A Change of Perspective
As the plane takes off from the tarmac at Malaga airport and soars above the Mediterranean, I fiddle with my Greek worry beads - my constant companion on flights - and try to adjust the ear straps of my new mask. I’ve had it on for just over an hour, and already my ears are aching. A change from my normal attire of light, surgical-style masks that I’m obliged to wear while out and about in Andalusia (or face a 100 Euro on-the-spot fine), it’s a state-of-the-art particulate respirator mask, British military grade technology.
I believe in mitigating manageable risk factors. When I was researching destinations such as Papua New Guinea, Indonesia, Malaysia and the Philippines, all places with dodgy, overcrowded boats and not enough safety equipment, I carried my own life jacket. My editors gently mocked me, but I never drowned, not once! And when I wasn’t wearing it, my life jacket served variously as a seat cushion and pillow for my weary head. So it makes sense to invest in the best particulate respirator mask on the market. While wearing it, I feel just about safe enough to fly.
Things have changed since those weird, frightening months of March to June, when my entire world consisted of my flat and the tumultuous landscape inside my own head, and when any minute scratchiness in my throat was interpreted as a sign of imminent demise. Well, they have, and they haven’t. As a chubby asthmatic with high blood pressure, I’m no less likely to die now if I catch Covid-19, but my sense of my own vulnerability has altered dramatically.
Driving all the way to the UK, spending a month working in Wales, seeing friends and family, and then taking an overnight car ferry from Portsmouth to Santander, not getting sick all the while, emboldened me somewhat. Granted, I took every available precaution, wiping down my cabin maniacally with Dettol disinfectant, living off takeaways, always masking up in the UK, even if those around me were not, but still.
Then a shorter road trip - a leisurely traverse of the Spanish and Portuguese countryside, a week in Porto, again for work, and I found myself eating out every day. I ate out in Wales one time this summer, slurping raw oysters at an al fresco, trellis-hung pop-up restaurant on the Isle of Anglesey, sitting in an isolated nook, but all the while conscious of the couple eating some 2m away, and of the fact that not all servers wore masks. Imagining a red trail of airborne contagion particles wafting their way through the air from their nostrils to my own unprotected face.
In Porto, the plan was to cook for myself as much as possible, but I found the lure of the outdoor terraces irresistible. I’ve missed the buzz, the happy hubbub of nearby diners, the pleasure of streamlined good service, the taste of dishes not cooked by my own hands. I’m still cautious, of course, and I opt for eating early (when there are few other diners), and for eating outside, picking the most peripheral table possible. When I sit outside Cantina 32 on the Rua de las Flores, nursing my glass of local red from the Douro valley, tucking into the local version of morcilla (black pudding), or when I linger on the south bank of the river, in Vila Nova da Gaia and drink port...
...while listening to a phenomenal street band play up a cumbia storm, I am completely and utterly content.
And so, here I am, on an unreasonably early flight to Menorca, having got up at 5am but awake since 3am, because my body doesn’t trust my alarm clock and endeavours to wake me up the natural way whenever it knows I have to be up before dawn. Then hairpin bends in the dark, driving down from the mountains. An eerily quiet airport, with everyone masked up and keeping their distance. There are a few ‘nose willies’...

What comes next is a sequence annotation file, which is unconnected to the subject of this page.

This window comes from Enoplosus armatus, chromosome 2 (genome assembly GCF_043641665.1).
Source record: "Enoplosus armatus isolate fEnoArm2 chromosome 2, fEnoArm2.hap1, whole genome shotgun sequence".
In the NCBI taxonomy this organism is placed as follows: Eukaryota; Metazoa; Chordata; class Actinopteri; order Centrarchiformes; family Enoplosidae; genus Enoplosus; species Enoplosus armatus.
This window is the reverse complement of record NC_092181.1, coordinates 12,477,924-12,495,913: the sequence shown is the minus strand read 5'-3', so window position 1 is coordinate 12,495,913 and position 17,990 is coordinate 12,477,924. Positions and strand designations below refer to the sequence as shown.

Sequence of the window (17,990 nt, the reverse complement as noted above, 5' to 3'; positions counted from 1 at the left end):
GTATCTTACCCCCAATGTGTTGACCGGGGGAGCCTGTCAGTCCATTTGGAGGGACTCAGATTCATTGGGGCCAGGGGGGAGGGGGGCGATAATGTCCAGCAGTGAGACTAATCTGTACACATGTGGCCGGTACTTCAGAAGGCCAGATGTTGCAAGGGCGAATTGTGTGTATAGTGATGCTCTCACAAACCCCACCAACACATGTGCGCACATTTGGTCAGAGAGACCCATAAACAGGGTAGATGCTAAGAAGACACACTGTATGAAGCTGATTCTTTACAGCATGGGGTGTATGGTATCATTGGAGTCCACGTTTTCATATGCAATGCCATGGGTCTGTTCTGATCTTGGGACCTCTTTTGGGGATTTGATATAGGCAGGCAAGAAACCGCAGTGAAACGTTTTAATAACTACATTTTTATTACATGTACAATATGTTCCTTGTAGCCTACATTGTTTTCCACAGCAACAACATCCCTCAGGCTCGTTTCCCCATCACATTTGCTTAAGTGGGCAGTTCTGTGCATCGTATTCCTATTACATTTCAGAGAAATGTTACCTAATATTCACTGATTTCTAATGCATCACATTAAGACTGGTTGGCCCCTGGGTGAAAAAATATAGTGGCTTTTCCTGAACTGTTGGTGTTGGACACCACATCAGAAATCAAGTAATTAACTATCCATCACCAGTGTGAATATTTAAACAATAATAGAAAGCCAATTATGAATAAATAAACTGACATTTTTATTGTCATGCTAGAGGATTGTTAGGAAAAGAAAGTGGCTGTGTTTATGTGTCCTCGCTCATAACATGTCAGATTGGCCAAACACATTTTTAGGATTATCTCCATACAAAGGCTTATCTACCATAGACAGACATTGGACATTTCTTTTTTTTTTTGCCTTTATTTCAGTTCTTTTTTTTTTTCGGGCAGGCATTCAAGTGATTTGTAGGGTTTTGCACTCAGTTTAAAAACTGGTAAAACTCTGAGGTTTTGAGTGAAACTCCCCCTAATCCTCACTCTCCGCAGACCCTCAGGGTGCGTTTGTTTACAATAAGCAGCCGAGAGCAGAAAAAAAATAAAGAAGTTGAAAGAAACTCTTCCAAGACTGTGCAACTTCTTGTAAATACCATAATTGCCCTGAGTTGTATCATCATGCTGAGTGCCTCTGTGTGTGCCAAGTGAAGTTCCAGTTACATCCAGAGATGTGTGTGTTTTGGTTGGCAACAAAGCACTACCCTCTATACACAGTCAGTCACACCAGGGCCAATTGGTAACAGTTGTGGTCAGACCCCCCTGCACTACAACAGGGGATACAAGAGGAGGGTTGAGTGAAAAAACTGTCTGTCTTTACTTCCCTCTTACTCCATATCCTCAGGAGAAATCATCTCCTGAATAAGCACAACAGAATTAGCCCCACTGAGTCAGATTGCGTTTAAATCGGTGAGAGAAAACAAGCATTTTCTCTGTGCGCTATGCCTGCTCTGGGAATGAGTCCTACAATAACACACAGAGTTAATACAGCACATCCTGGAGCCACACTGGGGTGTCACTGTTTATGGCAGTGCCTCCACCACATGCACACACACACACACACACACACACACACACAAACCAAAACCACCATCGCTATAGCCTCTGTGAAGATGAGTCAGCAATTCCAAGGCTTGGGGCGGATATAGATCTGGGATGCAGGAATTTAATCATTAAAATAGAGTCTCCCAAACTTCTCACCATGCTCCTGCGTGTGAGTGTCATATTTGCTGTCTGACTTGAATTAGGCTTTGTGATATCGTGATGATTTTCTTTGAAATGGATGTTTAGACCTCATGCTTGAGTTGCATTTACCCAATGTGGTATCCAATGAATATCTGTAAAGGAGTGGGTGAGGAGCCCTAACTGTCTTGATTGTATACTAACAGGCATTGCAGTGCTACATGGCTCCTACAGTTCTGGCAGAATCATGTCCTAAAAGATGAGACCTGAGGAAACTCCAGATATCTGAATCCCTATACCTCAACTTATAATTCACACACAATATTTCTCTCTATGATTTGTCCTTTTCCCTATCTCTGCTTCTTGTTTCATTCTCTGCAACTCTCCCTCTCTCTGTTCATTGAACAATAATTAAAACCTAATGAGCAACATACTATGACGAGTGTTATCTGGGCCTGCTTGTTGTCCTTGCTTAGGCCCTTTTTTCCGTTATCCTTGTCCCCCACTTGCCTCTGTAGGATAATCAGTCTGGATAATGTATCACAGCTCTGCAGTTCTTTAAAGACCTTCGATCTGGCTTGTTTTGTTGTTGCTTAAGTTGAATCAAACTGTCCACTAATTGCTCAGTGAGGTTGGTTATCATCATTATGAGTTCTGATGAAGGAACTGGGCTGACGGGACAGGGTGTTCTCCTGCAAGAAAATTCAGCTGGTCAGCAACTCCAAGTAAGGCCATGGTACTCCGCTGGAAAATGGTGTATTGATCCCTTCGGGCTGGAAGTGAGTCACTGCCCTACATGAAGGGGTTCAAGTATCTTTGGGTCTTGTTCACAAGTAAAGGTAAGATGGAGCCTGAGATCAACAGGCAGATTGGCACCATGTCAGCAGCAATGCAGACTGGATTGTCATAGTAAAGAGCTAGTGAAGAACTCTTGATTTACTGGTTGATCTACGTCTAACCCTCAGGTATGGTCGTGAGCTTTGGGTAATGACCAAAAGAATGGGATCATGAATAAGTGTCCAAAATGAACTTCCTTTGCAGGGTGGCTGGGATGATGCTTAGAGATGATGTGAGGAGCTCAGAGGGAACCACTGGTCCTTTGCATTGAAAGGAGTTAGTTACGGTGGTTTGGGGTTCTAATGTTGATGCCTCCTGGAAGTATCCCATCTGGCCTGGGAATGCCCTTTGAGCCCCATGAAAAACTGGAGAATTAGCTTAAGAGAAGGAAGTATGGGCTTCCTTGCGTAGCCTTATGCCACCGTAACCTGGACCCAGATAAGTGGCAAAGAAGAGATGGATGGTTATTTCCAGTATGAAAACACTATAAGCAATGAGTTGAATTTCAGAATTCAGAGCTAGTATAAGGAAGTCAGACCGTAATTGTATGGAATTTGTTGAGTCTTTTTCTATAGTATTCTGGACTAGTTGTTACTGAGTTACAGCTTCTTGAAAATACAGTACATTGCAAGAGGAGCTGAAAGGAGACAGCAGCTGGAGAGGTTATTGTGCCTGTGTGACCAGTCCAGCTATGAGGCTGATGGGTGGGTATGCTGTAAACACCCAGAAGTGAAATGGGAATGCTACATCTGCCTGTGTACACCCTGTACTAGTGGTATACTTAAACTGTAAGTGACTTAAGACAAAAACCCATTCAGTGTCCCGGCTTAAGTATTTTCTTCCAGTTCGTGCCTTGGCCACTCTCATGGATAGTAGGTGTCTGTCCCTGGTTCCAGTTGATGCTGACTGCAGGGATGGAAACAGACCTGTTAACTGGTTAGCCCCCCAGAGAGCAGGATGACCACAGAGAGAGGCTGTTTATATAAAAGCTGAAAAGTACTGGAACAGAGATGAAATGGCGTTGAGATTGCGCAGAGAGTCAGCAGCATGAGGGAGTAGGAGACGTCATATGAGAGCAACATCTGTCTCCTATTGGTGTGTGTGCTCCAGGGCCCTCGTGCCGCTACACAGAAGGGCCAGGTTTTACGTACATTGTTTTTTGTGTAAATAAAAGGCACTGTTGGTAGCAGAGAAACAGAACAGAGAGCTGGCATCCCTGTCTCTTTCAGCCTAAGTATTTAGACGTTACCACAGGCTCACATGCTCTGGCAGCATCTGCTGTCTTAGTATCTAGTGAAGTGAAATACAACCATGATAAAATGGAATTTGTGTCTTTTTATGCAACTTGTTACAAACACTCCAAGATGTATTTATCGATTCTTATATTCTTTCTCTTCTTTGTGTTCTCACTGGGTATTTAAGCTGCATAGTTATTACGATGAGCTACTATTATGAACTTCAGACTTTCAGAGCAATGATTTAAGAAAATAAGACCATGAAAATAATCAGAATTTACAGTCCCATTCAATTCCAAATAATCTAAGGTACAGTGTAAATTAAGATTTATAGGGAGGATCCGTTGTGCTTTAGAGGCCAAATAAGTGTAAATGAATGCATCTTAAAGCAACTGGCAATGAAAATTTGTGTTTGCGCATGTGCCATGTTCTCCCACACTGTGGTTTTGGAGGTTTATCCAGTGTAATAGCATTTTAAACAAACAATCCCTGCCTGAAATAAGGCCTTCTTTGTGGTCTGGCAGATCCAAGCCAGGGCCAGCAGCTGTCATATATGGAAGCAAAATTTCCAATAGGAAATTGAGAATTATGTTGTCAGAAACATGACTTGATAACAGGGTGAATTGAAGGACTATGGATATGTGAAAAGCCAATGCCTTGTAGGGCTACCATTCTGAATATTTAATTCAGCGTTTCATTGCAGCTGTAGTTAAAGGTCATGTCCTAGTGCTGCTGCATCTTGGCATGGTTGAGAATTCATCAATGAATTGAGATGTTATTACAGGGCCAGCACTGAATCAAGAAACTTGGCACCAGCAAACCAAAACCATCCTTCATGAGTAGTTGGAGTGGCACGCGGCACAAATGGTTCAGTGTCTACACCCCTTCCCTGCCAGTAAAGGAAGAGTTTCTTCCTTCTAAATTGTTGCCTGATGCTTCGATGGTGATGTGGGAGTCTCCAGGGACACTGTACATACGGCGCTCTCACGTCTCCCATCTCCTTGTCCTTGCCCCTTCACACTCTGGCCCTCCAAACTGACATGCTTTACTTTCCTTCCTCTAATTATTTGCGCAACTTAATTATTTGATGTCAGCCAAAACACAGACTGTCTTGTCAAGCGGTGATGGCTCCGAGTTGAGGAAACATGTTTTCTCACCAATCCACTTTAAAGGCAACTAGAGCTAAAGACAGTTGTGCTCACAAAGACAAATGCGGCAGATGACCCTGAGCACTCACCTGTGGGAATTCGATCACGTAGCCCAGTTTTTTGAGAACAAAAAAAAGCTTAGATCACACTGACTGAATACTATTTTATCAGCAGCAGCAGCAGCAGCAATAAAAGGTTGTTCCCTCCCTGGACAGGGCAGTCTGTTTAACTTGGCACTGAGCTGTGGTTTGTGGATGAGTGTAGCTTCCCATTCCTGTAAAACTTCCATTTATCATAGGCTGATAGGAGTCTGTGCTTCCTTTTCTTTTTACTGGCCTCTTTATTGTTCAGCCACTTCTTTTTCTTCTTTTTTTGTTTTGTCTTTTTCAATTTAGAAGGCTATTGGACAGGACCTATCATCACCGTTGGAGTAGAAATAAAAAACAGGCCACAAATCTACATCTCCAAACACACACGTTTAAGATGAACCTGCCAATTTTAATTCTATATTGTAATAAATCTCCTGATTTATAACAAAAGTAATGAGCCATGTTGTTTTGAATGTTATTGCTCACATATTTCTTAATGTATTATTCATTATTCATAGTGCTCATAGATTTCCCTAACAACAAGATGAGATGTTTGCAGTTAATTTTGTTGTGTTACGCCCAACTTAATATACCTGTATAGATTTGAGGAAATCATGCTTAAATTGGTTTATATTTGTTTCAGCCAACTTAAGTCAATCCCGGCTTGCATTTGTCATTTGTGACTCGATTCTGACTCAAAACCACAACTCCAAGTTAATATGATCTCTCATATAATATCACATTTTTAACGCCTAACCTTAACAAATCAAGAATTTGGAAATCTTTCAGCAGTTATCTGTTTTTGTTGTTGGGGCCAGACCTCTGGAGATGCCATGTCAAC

...but not many, especially since announcements are made over the loudspeaker to cover both nose and mouth. A holdup at the x-ray machines right in front of me; a father and two young men, his sons (both ‘nose willies’) delay everyone by 15 minutes as each bit of their hand-luggage is re-screened, until offending items are found - a full-size bottle of cologne and a large aerosol bottle of aftershave (it’s almost as if they’ve never travelled before). They’re told to leave them behind. One of the ‘nose willies’ sprays himself liberally with the aerosol; if anyone lights a match near him, he'll be flambeed like a Christmas pudding. He catches the security guard as well; the security guard yells at him for potentially spreading contagion on a wave of Lynx particles.
The plane is mostly full, to my surprise; wouldn’t have thought that Malaga-Mahon would be the most popular route; surely most holidaymakers fly directly from abroad. But the pandemic is changing existing travel patterns, as I’ve learned in Porto, with domestic tourism and neighbouring country tourism largely replacing visitors from overseas. I wipe down everything with antiseptic wipes. My neighbour is wearing one of those ill-fitting masks...
...that leaves a gap above her nose. In spite of the fact that my valved mask is deemed ‘antisocial’, since the mask protects me from others while allowing me to potentially expel a viral load, its close fit and my cautiousness mean that it’s better protection for those around me than the lady’s cheap FFP2 jobbie.
Since we are supposed to stay masked up for the duration of the flight, hydrating oneself and eating is very tricky. At one point, I turn away from my neighbour and quickly stuff a cookie in a gap between the mask and my face. The mask wobbles as I eat and I’m briefly reminded of a long-haul stopover somewhere in the Gulf, with a lady in full niqab stuff a cheeseburger beneath her veil.
And just like that, we leave the arid mountains of southern Spain behind...
...and are soon landing on Menorca - the most pancake-flat of the Balearics.